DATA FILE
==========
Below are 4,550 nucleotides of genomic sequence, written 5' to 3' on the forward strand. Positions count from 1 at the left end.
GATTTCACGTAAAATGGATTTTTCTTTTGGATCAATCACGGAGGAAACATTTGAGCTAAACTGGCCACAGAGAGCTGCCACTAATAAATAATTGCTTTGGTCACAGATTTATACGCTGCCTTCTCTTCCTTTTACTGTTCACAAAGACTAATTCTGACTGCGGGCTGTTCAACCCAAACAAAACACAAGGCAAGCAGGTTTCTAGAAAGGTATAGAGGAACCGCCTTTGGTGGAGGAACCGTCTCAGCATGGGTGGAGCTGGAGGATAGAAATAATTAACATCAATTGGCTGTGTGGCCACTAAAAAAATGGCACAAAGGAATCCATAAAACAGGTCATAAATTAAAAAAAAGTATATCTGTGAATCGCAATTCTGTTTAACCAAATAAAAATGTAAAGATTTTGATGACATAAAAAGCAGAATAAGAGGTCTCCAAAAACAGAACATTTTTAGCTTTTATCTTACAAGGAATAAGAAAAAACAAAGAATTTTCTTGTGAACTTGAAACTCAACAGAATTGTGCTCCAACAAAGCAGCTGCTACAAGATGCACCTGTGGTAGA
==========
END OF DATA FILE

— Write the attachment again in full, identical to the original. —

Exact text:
Below are 4,550 nucleotides of genomic sequence, written 5' to 3' on the forward strand. Positions count from 1 at the left end.
GATTTCACGTAAAATGGATTTTTCTTTTGGATCAATCACGGAGGAAACATTTGAGCTAAACTGGCCACAGAGAGCTGCCACTAATAAATAATTGCTTTGGTCACAGATTTATACGCTGCCTTCTCTTCCTTTTACTGTTCACAAAGACTAATTCTGACTGCGGGCTGTTCAACCCAAACAAAACACAAGGCAAGCAGGTTTCTAGAAAGGTATAGAGGAACCGCCTTTGGTGGAGGAACCGTCTCAGCATGGGTGGAGCTGGAGGATAGAAATAATTAACATCAATTGGCTGTGTGGCCACTAAAAAAATGGCACAAAGGAATCCATAAAACAGGTCATAAATTAAAAAAAAGTATATCTGTGAATCGCAATTCTGTTTAACCAAATAAAAATGTAAAGATTTTGATGACATAAAAAGCAGAATAAGAGGTCTCCAAAAACAGAACATTTTTAGCTTTTATCTTACAAGGAATAAGAAAAAACAAAGAATTTTCTTGTGAACTTGAAACTCAACAGAATTGTGCTCCAACAAAGCAGCTGCTACAAGATGCACCTGTGGTAGA